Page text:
After our quick trip to Mindo we found ourselves back in Quito, so we decided to go up the TeleferiQo cable car. This is highly expensive, has a bit of a daft name, but takes you up to over 4,000m for an impressive view of the city.
We had a wander around at the top but the girls were feeling the altitude a little and soon wanted to go back down. We’re sure this had nothing to do with the fact that there was a theme park waiting at the bottom of the cable car. This was quite strange: almost deserted and still at some absurd altitude, but you can’t beat rolling around in an inflatable ball at 3,000m.
Back in town we popped into a travel agency, just to enquire about the outside possibility of maybe doing a Galapagos trip – this was to prove an influential moment in our trip, as we quickly went from “We can never afford that” to “Ooh, maybe we could manage it” to “Oh, hang the expense, let’s go on a luxury cruise!”
The trip was due to set off in a couple of weeks so we had a few more decisions to make: all through our journey we’d met people who’d loved Colombia and we really wanted to go, so we had to work out how to fit in a quick trip there. We also had to figure out how to pay for the cruise – if we elected to pay by Credit Card it would add an extra 10% to the bill, but our bank wasn’t making it easy to transfer the money directly; on the other hand we didn’t want to keep taking out lots of money and then have to carry it as we went to Colombia. In the end we decided to worry about it later, and set off to Ibarra, on the way to the Colombian border.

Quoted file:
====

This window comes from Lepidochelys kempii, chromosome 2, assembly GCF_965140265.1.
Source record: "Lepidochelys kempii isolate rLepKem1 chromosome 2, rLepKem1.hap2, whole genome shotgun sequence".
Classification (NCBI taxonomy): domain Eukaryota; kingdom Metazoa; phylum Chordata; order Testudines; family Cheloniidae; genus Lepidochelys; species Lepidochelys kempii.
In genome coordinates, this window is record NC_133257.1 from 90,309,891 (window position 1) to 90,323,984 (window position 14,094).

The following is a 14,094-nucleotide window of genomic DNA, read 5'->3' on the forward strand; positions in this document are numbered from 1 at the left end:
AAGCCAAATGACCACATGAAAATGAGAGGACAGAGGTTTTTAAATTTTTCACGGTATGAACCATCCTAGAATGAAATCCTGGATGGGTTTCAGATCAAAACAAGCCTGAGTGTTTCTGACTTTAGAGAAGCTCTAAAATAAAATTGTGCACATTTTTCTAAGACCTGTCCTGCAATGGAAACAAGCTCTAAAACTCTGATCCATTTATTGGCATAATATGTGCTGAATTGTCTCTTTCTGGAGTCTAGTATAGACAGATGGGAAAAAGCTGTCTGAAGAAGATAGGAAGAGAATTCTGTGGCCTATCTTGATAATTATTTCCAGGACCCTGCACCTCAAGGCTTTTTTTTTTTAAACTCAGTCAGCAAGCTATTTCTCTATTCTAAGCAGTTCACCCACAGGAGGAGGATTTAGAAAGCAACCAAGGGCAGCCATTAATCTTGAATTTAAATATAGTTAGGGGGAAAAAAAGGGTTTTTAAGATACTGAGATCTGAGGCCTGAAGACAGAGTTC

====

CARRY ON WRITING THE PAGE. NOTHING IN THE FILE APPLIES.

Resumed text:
To get there, first we had to get a taxi to the far-flung bus station – this was miles out, way past the airport on seemingly never-ending dual-carriageways, and the taxi cost almost as much as the bus tickets. Once in Ibarra we booked into Fran’s Hostal and then went out for pizza. The owner of the pizzeria seemed a little surprised to see us and asked how we’d heard about the place – he was even more surprised when we showed him our guide book with his restaurant listed. Unfortunately the food wasn’t so good, or we might have done a Trip Advisor review for him.